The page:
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Household Items Could be Causing Your Skin Problems

By Expert HERWriter
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skin problems may result from household items George Doyle/Stockbyte/Thinkstock

As a young child growing up in a metropolitan area I didn’t learn much about nature or the woods. My dad’s side of the family grew up farming in North Carolina and I loved to go and get a change of scenery.

My great aunt use to comment on how comfortable I seemed, just wandering around the farm barefooted. I never really understood back then that plants could release toxic substances onto my skin.

In my late twenties I began naturopathic school and I started to learn about plants and started to take nature walks in the woods.

I learned about poison oak from personal experience, walking through the woods as I was learning herbs. The itching, scratching and uncomfortable and taught me a personal lesson about a condition called allergic contact dermatitis.

Have you had a situation when you skin broke out for an unknown reason?

Contact dermatitis is a condition in which the skin becomes red, sore, or inflamed after direct contact with a substance. There are two different types of contact dermatitis, either irritant or allergic.

Irritant contact dermatitis is caused by contact with acids, alkaline materials such as soaps and detergents, fabric softeners, solvents, or other chemicals. The reaction usually looks like a burn.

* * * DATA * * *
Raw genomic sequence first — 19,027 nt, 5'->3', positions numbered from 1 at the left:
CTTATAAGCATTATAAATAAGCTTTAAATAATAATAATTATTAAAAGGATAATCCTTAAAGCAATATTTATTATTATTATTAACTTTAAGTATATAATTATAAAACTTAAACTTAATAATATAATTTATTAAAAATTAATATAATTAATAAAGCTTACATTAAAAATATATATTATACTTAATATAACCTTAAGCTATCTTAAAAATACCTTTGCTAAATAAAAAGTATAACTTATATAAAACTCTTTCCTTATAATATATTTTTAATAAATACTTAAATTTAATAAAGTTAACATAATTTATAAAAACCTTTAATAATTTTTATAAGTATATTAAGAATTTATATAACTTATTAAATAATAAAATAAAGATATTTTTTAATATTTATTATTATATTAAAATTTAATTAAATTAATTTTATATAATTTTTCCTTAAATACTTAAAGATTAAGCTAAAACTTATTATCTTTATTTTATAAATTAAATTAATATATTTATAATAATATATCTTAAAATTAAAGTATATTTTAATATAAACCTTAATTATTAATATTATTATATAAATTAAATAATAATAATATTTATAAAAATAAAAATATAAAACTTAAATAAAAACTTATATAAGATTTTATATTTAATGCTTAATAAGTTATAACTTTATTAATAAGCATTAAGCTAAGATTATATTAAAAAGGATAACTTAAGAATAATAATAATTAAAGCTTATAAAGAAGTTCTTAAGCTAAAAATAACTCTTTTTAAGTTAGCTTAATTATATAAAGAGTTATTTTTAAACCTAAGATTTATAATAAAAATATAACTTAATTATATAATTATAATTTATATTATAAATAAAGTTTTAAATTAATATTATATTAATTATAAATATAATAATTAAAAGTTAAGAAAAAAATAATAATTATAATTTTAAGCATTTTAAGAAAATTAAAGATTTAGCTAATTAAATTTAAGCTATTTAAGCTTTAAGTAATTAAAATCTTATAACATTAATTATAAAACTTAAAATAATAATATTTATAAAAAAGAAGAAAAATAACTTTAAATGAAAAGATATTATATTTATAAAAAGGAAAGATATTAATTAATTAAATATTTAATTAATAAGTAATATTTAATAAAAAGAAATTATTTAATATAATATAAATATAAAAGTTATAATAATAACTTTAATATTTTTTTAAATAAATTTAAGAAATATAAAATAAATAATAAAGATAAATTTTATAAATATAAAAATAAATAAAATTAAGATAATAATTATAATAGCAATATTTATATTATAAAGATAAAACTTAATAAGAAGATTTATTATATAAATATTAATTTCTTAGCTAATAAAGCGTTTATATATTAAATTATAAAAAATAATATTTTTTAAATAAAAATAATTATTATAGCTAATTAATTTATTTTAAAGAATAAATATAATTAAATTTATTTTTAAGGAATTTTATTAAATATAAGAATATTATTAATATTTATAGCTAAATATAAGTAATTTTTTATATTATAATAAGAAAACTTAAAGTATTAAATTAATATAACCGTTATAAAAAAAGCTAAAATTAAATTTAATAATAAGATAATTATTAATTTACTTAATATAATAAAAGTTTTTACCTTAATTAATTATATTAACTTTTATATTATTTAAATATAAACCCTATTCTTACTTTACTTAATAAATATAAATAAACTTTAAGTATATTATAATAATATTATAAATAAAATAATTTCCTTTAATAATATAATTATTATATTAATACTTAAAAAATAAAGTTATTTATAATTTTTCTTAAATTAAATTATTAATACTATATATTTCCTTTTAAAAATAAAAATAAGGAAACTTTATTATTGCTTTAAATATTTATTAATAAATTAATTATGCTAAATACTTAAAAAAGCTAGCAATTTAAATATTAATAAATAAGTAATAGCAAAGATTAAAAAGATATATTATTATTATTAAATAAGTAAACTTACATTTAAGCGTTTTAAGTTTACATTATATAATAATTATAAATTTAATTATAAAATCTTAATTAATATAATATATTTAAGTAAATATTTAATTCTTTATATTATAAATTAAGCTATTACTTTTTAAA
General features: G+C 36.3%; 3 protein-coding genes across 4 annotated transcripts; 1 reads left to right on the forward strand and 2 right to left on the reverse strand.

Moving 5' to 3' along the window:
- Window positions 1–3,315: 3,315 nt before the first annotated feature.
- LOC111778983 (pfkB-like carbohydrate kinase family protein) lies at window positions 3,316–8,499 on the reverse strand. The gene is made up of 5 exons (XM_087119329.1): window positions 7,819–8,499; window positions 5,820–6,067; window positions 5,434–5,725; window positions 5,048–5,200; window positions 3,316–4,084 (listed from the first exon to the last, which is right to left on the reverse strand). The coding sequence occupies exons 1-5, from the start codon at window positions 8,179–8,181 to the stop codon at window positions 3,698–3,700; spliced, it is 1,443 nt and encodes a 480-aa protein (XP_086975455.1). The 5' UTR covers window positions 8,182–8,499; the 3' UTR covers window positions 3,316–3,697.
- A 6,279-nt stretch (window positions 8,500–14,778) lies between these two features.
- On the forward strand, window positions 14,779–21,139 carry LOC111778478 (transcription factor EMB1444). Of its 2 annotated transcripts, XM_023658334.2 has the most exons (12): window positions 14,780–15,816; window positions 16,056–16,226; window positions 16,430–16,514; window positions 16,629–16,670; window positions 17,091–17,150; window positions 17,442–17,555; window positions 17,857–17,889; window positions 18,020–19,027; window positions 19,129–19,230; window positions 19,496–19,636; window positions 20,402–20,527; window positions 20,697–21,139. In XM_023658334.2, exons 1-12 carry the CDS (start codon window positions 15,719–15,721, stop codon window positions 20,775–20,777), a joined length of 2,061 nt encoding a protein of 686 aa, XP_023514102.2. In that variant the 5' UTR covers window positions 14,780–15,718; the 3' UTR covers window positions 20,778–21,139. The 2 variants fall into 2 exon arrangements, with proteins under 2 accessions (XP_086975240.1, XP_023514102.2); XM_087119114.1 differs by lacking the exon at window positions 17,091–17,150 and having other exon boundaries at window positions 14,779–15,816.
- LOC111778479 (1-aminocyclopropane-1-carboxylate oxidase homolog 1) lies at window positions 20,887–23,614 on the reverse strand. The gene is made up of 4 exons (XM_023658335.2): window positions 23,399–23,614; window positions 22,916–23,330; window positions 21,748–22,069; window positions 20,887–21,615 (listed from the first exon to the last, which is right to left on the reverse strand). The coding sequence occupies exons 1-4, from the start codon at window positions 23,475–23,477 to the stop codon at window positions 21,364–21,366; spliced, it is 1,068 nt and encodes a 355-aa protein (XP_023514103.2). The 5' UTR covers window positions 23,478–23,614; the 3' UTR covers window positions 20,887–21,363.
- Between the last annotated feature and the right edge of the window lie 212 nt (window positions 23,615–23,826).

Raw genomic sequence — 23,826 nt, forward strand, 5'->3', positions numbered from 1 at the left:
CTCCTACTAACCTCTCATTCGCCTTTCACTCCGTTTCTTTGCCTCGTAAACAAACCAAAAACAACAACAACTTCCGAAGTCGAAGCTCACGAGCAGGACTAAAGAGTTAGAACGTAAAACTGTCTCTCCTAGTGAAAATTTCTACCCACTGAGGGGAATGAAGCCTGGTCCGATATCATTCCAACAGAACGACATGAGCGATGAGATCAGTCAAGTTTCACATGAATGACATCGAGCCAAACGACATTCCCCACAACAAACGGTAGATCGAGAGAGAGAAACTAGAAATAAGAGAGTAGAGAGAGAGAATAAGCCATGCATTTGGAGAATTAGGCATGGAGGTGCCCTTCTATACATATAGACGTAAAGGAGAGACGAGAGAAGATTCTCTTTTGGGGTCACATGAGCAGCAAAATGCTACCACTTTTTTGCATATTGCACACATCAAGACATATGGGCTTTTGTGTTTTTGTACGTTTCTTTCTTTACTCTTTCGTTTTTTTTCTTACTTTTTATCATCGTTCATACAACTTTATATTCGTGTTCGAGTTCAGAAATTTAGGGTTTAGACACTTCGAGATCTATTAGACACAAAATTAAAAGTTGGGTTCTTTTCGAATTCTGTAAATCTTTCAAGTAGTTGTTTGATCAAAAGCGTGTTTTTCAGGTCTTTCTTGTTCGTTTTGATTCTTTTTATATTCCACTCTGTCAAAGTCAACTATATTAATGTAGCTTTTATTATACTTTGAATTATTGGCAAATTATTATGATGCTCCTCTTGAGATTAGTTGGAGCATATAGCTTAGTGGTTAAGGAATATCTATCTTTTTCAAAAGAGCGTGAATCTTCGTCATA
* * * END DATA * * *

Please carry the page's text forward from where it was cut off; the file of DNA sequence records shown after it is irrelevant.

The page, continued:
I was experiencing allergic contact dermatitis, where my immune system reacted to plants against my skin. It is a type of skin inflammation where the immune system is responding to direct contact with the skin.

In allergic contact dermatitis, an itchy red rash tends to develop because of direct contact with a substance that they are allergic to. Common examples among plants are poison ivy, certain flowers, grasses and some herbs.

There are other household items that can cause irritant contact dermatitis like soaps, cosmetics, chemical detergents, cleaning products, some fabrics or clothes. Allergic contact dermatitis can occur from exposure to latex gloves, latex products, some topical antibiotic medications and even types of metals or jewelry can cause bumping around the area where it is being worn.

Treatments for contact dermatitis start with avoidance whenever possible.

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We value and respect our HERWriters' experiences, but everyone is different. Many of our writers are speaking from personal experience, and what's worked for them may not work for you. Their articles are not a substitute for medical advice, although we hope you can gain knowledge from their insight.

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